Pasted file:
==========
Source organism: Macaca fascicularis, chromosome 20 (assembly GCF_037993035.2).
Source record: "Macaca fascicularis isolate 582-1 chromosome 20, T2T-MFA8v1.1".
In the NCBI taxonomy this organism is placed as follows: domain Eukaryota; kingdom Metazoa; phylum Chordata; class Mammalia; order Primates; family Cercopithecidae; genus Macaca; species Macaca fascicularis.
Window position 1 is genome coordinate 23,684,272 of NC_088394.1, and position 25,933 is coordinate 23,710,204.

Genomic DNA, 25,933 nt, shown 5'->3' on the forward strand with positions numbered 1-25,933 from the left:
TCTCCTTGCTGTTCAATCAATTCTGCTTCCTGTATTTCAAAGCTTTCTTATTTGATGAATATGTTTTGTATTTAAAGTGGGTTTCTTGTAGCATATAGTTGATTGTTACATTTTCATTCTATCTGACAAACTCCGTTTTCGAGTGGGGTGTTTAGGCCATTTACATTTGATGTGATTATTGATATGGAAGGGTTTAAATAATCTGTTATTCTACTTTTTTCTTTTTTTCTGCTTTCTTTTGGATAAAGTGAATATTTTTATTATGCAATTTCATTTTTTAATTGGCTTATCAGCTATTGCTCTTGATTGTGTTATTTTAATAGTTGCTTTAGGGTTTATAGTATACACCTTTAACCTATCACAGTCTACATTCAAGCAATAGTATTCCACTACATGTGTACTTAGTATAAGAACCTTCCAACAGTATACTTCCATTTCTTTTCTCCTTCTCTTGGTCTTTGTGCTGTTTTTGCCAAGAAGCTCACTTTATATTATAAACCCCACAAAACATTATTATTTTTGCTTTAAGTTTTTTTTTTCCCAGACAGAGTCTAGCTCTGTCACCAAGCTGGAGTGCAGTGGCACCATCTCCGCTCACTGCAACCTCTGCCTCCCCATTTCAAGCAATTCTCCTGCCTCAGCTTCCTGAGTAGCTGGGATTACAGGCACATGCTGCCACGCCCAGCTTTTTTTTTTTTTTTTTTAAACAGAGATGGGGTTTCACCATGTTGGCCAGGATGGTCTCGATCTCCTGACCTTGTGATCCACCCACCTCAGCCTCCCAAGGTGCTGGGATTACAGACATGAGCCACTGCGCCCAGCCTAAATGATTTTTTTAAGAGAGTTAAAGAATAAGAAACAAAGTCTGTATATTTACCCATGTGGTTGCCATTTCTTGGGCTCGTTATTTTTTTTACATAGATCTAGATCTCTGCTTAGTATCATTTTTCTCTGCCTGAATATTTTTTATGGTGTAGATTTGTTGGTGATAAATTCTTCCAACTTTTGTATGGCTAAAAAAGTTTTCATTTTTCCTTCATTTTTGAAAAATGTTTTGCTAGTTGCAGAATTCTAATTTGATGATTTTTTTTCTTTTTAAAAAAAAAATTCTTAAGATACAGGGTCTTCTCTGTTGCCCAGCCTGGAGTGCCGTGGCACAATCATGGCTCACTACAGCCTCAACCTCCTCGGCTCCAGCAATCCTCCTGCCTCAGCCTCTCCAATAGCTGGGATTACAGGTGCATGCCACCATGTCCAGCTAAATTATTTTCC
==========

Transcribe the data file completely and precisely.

Source organism: Macaca fascicularis, chromosome 20 (assembly GCF_037993035.2).
Source record: "Macaca fascicularis isolate 582-1 chromosome 20, T2T-MFA8v1.1".
In the NCBI taxonomy this organism is placed as follows: domain Eukaryota; kingdom Metazoa; phylum Chordata; class Mammalia; order Primates; family Cercopithecidae; genus Macaca; species Macaca fascicularis.
Window position 1 is genome coordinate 23,684,272 of NC_088394.1, and position 25,933 is coordinate 23,710,204.

Genomic DNA, 25,933 nt, shown 5'->3' on the forward strand with positions numbered 1-25,933 from the left:
TCTCCTTGCTGTTCAATCAATTCTGCTTCCTGTATTTCAAAGCTTTCTTATTTGATGAATATGTTTTGTATTTAAAGTGGGTTTCTTGTAGCATATAGTTGATTGTTACATTTTCATTCTATCTGACAAACTCCGTTTTCGAGTGGGGTGTTTAGGCCATTTACATTTGATGTGATTATTGATATGGAAGGGTTTAAATAATCTGTTATTCTACTTTTTTCTTTTTTTCTGCTTTCTTTTGGATAAAGTGAATATTTTTATTATGCAATTTCATTTTTTAATTGGCTTATCAGCTATTGCTCTTGATTGTGTTATTTTAATAGTTGCTTTAGGGTTTATAGTATACACCTTTAACCTATCACAGTCTACATTCAAGCAATAGTATTCCACTACATGTGTACTTAGTATAAGAACCTTCCAACAGTATACTTCCATTTCTTTTCTCCTTCTCTTGGTCTTTGTGCTGTTTTTGCCAAGAAGCTCACTTTATATTATAAACCCCACAAAACATTATTATTTTTGCTTTAAGTTTTTTTTTTCCCAGACAGAGTCTAGCTCTGTCACCAAGCTGGAGTGCAGTGGCACCATCTCCGCTCACTGCAACCTCTGCCTCCCCATTTCAAGCAATTCTCCTGCCTCAGCTTCCTGAGTAGCTGGGATTACAGGCACATGCTGCCACGCCCAGCTTTTTTTTTTTTTTTTTTAAACAGAGATGGGGTTTCACCATGTTGGCCAGGATGGTCTCGATCTCCTGACCTTGTGATCCACCCACCTCAGCCTCCCAAGGTGCTGGGATTACAGACATGAGCCACTGCGCCCAGCCTAAATGATTTTTTTAAGAGAGTTAAAGAATAAGAAACAAAGTCTGTATATTTACCCATGTGGTTGCCATTTCTTGGGCTCGTTATTTTTTTTACATAGATCTAGATCTCTGCTTAGTATCATTTTTCTCTGCCTGAATATTTTTTATGGTGTAGATTTGTTGGTGATAAATTCTTCCAACTTTTGTATGGCTAAAAAAGTTTTCATTTTTCCTTCATTTTTGAAAAATGTTTTGCTAGTTGCAGAATTCTAATTTGATGATTTTTTTTCTTTTTAAAAAAAAAATTCTTAAGATACAGGGTCTTCTCTGTTGCCCAGCCTGGAGTGCCGTGGCACAATCATGGCTCACTACAGCCTCAACCTCCTCGGCTCCAGCAATCCTCCTGCCTCAGCCTCTCCAATAGCTGGGATTACAGGTGCATGCCACCATGTCCAGCTAAATTATTTTCC